Statistical analysis

Statistical analyses were performed using SPSS version 18.0. Results were considered significant when p < 0.05. Normality tests were performed using the Shapiro-Wilks test. All comparisons between and within BD patients were performed using generalized estimating equations (GEE). Bonferroni's test was used for post-hoc analysis of the data. The gamma distribution was used due to the asymmetric profile of variables. BMI was included as a covariate in a regression model, and results are presented with and without the BMI factor. Data are expressed as mean and standard deviation (SD) or as median and interquartile range (IQR).


The BMI of BD patients and controls was not statistically different, with a median BMI of 27.2 (19.5-58.9) for patients and 24.2 (17.1-31.6) for controls.

Median time between acute episodes and remission of symptoms in BD patients was 29.50 (20.50-58.00) days. The median HAM-D and YMRS scores in manic state were 3.50 (1.75-5.00) and 27.50 (19.00-30.70), respectively, vs. 1.00 (0.00-2.50) and 1.00 (0.00-4.00) in euthymia.

Table 1 shows the mRNA levels from BD patients and controls. MMP-2 and MMP-9 mRNA levels were not significantly different between BD patients and controls (p = 0.933 and p = 0.268, respectively). However, when adjusted for BMI, the expression pattern of MMP-2 was different between BD patients and controls (p = 0.004). Our results showed a negative association between BMI and MMP-2 mRNA levels (Figure 1). There was no difference in the expression pattern of MMP-9 between patients and controls when adjusted for BMI (p = 0.483) (Figure 2). MMP mRNA levels did not differ between the manic and euthymic states in BD patients.

Table 1 Matrix metalloproteinase messenger RNA levels for patients with bipolar disorder and controls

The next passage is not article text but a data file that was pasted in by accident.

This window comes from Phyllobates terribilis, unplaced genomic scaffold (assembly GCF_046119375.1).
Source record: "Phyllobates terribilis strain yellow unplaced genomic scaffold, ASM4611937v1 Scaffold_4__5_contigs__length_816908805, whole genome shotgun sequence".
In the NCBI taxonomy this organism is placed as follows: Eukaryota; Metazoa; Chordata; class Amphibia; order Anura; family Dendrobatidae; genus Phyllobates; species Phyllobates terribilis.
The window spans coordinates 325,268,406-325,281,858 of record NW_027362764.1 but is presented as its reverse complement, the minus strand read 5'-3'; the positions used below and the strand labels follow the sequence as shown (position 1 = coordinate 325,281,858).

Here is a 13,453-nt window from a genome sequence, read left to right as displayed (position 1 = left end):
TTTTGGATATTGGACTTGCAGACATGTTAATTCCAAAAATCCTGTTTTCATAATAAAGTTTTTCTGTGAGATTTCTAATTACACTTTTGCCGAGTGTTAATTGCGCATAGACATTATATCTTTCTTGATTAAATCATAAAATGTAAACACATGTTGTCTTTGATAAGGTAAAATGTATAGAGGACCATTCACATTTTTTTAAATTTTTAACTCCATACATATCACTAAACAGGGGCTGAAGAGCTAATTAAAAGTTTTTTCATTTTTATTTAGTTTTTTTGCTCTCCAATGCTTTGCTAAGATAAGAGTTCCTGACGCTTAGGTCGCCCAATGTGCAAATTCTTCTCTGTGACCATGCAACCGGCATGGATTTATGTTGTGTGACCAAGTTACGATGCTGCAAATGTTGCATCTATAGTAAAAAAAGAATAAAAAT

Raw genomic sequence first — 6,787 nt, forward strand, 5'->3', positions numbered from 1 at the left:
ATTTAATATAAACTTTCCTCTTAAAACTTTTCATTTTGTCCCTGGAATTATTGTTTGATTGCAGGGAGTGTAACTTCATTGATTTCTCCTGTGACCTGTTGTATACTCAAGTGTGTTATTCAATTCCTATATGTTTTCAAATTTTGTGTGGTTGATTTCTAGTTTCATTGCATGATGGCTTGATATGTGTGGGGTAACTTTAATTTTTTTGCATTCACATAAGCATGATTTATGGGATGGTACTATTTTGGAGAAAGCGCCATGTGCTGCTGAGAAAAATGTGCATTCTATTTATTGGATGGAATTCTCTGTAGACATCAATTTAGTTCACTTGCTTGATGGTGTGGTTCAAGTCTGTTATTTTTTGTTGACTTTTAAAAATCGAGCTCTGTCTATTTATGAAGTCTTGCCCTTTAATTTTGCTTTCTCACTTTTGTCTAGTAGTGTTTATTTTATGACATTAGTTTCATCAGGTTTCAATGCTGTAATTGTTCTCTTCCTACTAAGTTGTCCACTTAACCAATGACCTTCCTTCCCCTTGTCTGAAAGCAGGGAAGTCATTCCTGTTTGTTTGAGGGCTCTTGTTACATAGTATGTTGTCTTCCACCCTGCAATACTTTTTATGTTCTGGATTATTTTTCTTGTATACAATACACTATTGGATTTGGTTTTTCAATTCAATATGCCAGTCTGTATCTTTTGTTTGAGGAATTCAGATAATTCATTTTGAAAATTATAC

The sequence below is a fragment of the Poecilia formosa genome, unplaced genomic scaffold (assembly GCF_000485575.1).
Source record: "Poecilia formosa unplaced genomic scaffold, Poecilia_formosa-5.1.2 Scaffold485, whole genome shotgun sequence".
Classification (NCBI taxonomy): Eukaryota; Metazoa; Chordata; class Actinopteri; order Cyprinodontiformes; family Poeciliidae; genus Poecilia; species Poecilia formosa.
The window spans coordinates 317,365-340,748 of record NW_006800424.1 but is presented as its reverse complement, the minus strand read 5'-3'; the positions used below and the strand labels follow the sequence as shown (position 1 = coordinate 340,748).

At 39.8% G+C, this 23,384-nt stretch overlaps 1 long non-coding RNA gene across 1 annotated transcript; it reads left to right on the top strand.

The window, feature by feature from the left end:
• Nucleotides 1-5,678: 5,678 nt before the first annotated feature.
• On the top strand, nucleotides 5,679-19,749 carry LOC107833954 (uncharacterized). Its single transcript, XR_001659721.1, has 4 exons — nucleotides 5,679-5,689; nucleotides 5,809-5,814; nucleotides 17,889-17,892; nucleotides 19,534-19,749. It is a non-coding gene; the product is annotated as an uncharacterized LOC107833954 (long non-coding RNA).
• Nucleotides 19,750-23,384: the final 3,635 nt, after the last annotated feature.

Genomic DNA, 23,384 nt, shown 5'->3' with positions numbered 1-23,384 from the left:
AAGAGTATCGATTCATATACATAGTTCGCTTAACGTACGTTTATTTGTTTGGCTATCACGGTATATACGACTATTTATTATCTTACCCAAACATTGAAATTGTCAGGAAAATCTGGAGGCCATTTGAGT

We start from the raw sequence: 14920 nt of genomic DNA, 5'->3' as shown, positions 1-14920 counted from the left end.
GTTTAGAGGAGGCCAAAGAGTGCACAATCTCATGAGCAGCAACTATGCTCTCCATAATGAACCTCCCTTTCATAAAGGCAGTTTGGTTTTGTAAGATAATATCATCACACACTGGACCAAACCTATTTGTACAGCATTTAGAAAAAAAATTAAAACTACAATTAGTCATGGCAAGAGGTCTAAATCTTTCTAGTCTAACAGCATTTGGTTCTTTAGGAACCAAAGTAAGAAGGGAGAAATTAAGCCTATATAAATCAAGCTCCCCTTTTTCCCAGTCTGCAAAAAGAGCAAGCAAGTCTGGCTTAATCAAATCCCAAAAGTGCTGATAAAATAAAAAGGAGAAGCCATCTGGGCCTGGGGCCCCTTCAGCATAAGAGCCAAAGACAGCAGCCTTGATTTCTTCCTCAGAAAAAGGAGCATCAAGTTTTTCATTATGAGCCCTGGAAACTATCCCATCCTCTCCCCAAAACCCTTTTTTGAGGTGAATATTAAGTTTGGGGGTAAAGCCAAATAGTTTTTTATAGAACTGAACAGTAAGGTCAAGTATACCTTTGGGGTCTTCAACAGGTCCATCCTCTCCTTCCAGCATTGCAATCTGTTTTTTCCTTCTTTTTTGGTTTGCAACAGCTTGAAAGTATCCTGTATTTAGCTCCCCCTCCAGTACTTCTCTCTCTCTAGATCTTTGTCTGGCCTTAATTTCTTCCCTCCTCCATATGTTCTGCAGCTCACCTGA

Bipolar disorder
Mania Euthymia Controls p-value Adjusted p-value*
MMP-2 1.183±0.410 1.000±0.367 1.026±0.218 0.933 0.004
MMP-9 0.879±0.232 0.817±0.267 1.399±0.302 0.268 0.526

MMP = matrix metalloproteinase.

Results expressed as mean ± standard deviation.

*Adjusted by body mass index.

Difference significant for p < 0.05.

Figure 1 Effect of body mass index (BMI) on matrix metalloproteinase 2 expression in patients with bipolar disorder (during mania and euthymia) and controls 

Figure 2 Effect of body mass index (BMI) on matrix metalloproteinase 9 expression in patients with bipolar disorder (during mania and euthymia) and controls 


In this study, the expression pattern of MMP-2 was different between BD patients and controls when adjusted for BMI. The different MMP-2 mRNA levels found here may explain the connection between BD and somatic illnesses such as cardiovascular disease.

Tissue remodeling and inflammation are central to the process of cardiovascular diseases both in acute events, such as myocardial infarction and sudden death, and in chronic conditions, such as vascular atherosclerosis and heart failure.16 Several MMPs have been implicated in tissue remodeling, and the equilibrium between MMPs and their endogenous inhibitors is critical for the maintenance of the integrity of the cardiovascular system.17

Inflammatory abnormalities have been associated with BD, and increased levels of inflammatory cytokines, particularly tumor necrosis factor-alpha (TNF-α) may play a critical role in BD.18-20 Shifts in mood states are a key feature of BD. It has been suggested that immune system activation may vary across affective states.21 Furthermore, oxidative stress plays a critical role in the pathophysiology of BD.22 The formation of reactive oxygen species as well as the induction of signaling molecules, such as cytokines, cause the activation of MMPs,23 which may represent a possible mechanism linking BD to the biological activation of MMP.